Sometimes life works in the most unexpected ways. And sometimes you are presented with a situation where an opportunity presents itself that simply cannot be ignored or put off. Such was our adoption of our new “kid”, Chet, last December. Wednesday, December 19, 2012 to be exact.
Chet came into our lives in a most serendipitous manner. Deb had been searching the internet for places to donate to for the holidays. During one of her searches, she was presented with a list of 10 places — one of which was www.dogorphans.com. Dog Orphans is a no-kill shelter located in Douglas, MA that specializes in rescuing and adopting out dogs. When she looked at the website to see if this was a suitable place to donate to, she decided to take a look at the “orphans” being housed at the shelter then. Well, she scrolled down the page of available dogs she came upon a complete surprise — a pure bread Wire Fox terrier named “Chet.”
Mr. Chet was described as 10 years old and in excellent health. However, there were some troubling idiosyncrasies listed for him as well. He had nipped someone in the past. He was food and dog aggressive. In fact, he had been rescued by Dog Orphans because a local veterinarian refused to euthanize him per his previous owner’s request. These issues were even more troubling because we already live with two Wire Fox Terriers (WFTs) — Lily and Honeybelle, and there was no way we wanted to upset their happy apple cart with the adoption of a newcomer who essentially may be the canine equivalent of Hannibal Lechter.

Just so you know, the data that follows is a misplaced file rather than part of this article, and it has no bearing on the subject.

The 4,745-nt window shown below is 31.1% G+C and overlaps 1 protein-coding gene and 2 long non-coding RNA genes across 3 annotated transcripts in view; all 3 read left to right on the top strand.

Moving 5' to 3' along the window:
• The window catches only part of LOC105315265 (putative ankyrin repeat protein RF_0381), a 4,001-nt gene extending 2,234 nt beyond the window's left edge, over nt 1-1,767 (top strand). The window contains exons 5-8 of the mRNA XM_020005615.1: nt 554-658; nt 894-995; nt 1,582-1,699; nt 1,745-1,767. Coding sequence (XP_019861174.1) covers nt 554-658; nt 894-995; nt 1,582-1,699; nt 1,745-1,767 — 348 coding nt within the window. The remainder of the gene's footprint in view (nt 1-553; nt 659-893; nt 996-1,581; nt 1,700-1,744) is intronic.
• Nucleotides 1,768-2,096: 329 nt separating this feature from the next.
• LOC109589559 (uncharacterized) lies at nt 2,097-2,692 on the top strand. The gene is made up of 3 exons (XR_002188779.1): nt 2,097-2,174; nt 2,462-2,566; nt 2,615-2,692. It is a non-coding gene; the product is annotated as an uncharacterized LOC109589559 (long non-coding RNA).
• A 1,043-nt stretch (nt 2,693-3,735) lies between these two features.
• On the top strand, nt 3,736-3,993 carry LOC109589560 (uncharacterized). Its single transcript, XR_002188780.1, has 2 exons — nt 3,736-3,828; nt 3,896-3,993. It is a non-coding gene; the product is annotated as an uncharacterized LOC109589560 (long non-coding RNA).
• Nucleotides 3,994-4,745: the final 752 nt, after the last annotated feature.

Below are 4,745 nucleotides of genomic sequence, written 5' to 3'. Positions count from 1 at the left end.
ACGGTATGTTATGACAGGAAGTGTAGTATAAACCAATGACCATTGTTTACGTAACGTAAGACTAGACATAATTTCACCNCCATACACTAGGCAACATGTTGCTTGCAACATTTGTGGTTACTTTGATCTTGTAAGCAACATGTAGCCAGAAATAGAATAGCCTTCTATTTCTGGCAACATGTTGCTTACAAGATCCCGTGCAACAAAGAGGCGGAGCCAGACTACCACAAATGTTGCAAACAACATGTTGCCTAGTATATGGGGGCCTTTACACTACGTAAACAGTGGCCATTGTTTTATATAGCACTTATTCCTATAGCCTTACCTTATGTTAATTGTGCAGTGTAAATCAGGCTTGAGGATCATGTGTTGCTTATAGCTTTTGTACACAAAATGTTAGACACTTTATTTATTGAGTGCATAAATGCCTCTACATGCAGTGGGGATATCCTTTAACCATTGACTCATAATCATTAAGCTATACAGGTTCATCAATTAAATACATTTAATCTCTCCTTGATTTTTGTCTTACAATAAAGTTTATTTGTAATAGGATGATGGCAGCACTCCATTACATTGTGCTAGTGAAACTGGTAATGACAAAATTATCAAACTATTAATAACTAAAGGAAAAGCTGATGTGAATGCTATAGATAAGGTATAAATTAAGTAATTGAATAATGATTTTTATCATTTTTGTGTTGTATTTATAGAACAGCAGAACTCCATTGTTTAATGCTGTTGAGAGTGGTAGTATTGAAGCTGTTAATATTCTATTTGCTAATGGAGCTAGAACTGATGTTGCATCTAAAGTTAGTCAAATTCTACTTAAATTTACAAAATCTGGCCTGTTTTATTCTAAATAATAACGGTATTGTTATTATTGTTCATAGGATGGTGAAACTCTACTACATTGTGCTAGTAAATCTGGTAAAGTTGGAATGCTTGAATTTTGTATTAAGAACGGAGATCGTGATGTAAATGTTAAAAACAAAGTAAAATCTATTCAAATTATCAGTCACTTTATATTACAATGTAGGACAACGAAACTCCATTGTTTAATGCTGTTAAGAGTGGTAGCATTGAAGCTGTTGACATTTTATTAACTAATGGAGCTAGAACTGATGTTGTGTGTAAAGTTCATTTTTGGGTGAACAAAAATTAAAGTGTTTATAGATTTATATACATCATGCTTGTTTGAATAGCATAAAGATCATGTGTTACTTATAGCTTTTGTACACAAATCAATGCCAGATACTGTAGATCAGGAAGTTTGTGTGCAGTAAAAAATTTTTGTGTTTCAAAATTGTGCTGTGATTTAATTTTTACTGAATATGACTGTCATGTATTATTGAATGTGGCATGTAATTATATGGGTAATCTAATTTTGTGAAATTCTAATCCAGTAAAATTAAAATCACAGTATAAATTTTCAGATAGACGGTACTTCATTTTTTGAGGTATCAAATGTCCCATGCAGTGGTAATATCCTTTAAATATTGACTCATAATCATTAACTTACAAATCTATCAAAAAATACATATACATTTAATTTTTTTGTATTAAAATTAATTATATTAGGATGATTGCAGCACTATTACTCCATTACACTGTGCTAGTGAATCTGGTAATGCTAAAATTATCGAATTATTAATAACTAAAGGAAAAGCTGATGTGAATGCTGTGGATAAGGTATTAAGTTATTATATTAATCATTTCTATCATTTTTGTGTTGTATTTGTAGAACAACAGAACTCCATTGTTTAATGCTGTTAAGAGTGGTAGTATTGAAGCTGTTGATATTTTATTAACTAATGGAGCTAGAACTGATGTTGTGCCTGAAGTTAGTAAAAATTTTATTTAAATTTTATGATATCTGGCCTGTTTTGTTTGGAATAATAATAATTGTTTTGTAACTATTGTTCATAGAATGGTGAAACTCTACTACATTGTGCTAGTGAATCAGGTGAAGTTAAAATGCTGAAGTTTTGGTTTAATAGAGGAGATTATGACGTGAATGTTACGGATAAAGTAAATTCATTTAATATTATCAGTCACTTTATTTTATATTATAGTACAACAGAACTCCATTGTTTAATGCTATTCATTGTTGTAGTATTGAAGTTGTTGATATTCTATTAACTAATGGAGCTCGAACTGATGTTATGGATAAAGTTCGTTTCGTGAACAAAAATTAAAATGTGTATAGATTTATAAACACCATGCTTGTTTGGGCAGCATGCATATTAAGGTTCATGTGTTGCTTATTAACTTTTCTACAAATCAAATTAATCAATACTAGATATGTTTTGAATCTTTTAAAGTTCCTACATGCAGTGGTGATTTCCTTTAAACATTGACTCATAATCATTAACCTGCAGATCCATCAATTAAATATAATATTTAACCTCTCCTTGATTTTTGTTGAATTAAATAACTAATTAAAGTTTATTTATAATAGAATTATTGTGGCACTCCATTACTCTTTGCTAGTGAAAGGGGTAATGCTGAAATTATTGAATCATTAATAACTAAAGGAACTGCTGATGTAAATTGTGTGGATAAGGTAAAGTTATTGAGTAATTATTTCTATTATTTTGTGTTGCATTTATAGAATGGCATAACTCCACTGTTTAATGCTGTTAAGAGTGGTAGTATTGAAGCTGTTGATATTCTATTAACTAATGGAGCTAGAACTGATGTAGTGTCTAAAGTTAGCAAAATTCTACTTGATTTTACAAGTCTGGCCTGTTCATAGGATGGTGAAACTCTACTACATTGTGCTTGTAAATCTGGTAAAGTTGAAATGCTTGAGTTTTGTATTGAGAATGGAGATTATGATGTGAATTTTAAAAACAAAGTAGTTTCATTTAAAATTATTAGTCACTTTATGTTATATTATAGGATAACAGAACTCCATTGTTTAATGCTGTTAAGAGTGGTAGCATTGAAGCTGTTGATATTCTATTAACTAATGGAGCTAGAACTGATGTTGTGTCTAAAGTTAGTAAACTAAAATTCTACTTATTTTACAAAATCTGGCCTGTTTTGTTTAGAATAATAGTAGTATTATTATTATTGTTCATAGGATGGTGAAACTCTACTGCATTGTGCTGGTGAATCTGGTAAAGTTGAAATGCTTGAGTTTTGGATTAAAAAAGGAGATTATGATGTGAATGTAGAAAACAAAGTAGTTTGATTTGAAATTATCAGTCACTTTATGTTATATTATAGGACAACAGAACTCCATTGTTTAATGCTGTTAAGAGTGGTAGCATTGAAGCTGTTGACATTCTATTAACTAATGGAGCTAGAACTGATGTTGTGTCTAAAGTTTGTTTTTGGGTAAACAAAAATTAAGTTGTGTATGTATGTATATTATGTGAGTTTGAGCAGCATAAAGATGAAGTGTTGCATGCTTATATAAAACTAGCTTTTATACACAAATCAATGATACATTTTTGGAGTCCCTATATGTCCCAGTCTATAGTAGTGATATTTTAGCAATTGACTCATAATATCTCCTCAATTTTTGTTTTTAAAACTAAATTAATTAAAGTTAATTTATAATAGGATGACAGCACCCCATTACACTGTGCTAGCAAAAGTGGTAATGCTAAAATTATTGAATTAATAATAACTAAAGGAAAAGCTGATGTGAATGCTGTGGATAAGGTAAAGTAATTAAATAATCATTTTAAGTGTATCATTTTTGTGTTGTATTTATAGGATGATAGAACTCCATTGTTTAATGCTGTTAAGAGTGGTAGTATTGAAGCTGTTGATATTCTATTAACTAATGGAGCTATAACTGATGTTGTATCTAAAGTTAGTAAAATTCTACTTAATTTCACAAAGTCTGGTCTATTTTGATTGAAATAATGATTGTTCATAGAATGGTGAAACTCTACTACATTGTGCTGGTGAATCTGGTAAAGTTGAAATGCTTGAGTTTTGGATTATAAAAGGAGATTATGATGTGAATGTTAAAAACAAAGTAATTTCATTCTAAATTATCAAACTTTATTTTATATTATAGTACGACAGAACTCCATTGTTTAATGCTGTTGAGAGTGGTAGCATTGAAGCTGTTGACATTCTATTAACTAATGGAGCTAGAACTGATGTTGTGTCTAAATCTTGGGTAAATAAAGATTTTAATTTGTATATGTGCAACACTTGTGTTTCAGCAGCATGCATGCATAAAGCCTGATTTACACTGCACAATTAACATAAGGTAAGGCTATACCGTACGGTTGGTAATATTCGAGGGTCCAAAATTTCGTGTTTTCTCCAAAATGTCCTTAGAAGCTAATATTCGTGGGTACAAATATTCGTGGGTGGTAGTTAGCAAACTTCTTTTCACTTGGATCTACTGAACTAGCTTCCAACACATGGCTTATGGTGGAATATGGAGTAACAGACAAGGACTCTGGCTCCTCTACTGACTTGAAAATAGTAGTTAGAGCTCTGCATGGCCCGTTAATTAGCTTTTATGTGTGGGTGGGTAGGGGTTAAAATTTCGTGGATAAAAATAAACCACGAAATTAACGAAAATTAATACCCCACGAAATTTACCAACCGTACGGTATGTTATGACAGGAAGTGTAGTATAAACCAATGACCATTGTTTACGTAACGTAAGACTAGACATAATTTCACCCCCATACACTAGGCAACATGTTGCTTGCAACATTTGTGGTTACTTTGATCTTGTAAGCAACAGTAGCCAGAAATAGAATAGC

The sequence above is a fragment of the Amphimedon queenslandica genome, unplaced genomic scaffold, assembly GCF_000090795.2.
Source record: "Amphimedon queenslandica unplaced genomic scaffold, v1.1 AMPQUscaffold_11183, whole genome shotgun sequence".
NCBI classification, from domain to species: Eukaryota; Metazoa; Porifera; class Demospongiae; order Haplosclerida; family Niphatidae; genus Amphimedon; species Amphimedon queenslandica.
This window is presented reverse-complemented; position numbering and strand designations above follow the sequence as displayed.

Now, I think upon seeing his, well, adorable visage she fell head-over-heels in love with him. You couldn’t help but have strong feeling for him…particularly since the both of us are crazy about WFTs and terriers in general. There is just something about terriers, and WFTs in particular, that inspires a zealous adoration of them by “terrier people.” Deb made the mistake of showing me Chet’s picture, and, well, I did the head-heels thingy too! But through this whole prospective love-fest, there was the nipping/aggressive behavior hanging over Chet’s head.
Well, between busy work schedules and Thanksgiving intervening, we couldn’t get to Douglas to see Chet for over three weeks. But I kept torturing Deb with my want to go and meet him and my dread that he was some kind of monster that we simply could not adopt without accepting great risk to our girls and ourselves.